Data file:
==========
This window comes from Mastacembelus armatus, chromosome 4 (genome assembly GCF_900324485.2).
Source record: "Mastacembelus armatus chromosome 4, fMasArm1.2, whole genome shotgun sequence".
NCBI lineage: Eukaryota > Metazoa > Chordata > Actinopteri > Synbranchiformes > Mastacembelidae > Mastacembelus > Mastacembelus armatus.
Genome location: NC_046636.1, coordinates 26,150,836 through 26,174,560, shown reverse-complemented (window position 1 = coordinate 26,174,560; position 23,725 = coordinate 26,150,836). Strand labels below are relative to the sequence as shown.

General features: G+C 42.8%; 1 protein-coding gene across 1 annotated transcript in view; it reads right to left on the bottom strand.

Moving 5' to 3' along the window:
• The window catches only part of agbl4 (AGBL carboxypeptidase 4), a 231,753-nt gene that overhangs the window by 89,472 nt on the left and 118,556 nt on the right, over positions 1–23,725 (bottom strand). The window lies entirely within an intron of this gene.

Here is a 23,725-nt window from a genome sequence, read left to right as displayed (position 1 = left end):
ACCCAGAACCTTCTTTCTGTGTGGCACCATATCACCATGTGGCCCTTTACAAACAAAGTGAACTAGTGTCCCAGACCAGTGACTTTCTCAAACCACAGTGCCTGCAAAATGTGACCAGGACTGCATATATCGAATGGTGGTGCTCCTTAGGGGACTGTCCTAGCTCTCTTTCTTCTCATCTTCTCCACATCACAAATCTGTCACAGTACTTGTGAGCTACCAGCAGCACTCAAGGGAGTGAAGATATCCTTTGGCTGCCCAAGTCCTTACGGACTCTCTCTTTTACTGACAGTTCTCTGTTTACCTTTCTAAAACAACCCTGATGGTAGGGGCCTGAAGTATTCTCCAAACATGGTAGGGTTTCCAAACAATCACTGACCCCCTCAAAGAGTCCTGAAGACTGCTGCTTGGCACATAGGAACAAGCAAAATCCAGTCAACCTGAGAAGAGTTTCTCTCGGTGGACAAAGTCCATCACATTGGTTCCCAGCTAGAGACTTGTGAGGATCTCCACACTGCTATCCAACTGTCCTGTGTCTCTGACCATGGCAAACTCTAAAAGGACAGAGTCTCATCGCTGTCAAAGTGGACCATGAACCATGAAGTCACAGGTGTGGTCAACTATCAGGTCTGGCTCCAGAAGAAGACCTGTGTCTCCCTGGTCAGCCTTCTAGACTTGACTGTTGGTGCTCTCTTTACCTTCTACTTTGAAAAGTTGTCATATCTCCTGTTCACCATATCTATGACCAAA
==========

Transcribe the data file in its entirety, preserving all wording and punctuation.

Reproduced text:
This window comes from Mastacembelus armatus, chromosome 4 (genome assembly GCF_900324485.2).
Source record: "Mastacembelus armatus chromosome 4, fMasArm1.2, whole genome shotgun sequence".
NCBI lineage: Eukaryota > Metazoa > Chordata > Actinopteri > Synbranchiformes > Mastacembelidae > Mastacembelus > Mastacembelus armatus.
Genome location: NC_046636.1, coordinates 26,150,836 through 26,174,560, shown reverse-complemented (window position 1 = coordinate 26,174,560; position 23,725 = coordinate 26,150,836). Strand labels below are relative to the sequence as shown.

General features: G+C 42.8%; 1 protein-coding gene across 1 annotated transcript in view; it reads right to left on the bottom strand.

Moving 5' to 3' along the window:
• The window catches only part of agbl4 (AGBL carboxypeptidase 4), a 231,753-nt gene that overhangs the window by 89,472 nt on the left and 118,556 nt on the right, over positions 1–23,725 (bottom strand). The window lies entirely within an intron of this gene.

Here is a 23,725-nt window from a genome sequence, read left to right as displayed (position 1 = left end):
ACCCAGAACCTTCTTTCTGTGTGGCACCATATCACCATGTGGCCCTTTACAAACAAAGTGAACTAGTGTCCCAGACCAGTGACTTTCTCAAACCACAGTGCCTGCAAAATGTGACCAGGACTGCATATATCGAATGGTGGTGCTCCTTAGGGGACTGTCCTAGCTCTCTTTCTTCTCATCTTCTCCACATCACAAATCTGTCACAGTACTTGTGAGCTACCAGCAGCACTCAAGGGAGTGAAGATATCCTTTGGCTGCCCAAGTCCTTACGGACTCTCTCTTTTACTGACAGTTCTCTGTTTACCTTTCTAAAACAACCCTGATGGTAGGGGCCTGAAGTATTCTCCAAACATGGTAGGGTTTCCAAACAATCACTGACCCCCTCAAAGAGTCCTGAAGACTGCTGCTTGGCACATAGGAACAAGCAAAATCCAGTCAACCTGAGAAGAGTTTCTCTCGGTGGACAAAGTCCATCACATTGGTTCCCAGCTAGAGACTTGTGAGGATCTCCACACTGCTATCCAACTGTCCTGTGTCTCTGACCATGGCAAACTCTAAAAGGACAGAGTCTCATCGCTGTCAAAGTGGACCATGAACCATGAAGTCACAGGTGTGGTCAACTATCAGGTCTGGCTCCAGAAGAAGACCTGTGTCTCCCTGGTCAGCCTTCTAGACTTGACTGTTGGTGCTCTCTTTACCTTCTACTTTGAAAAGTTGTCATATCTCCTGTTCACCATATCTATGACCAAA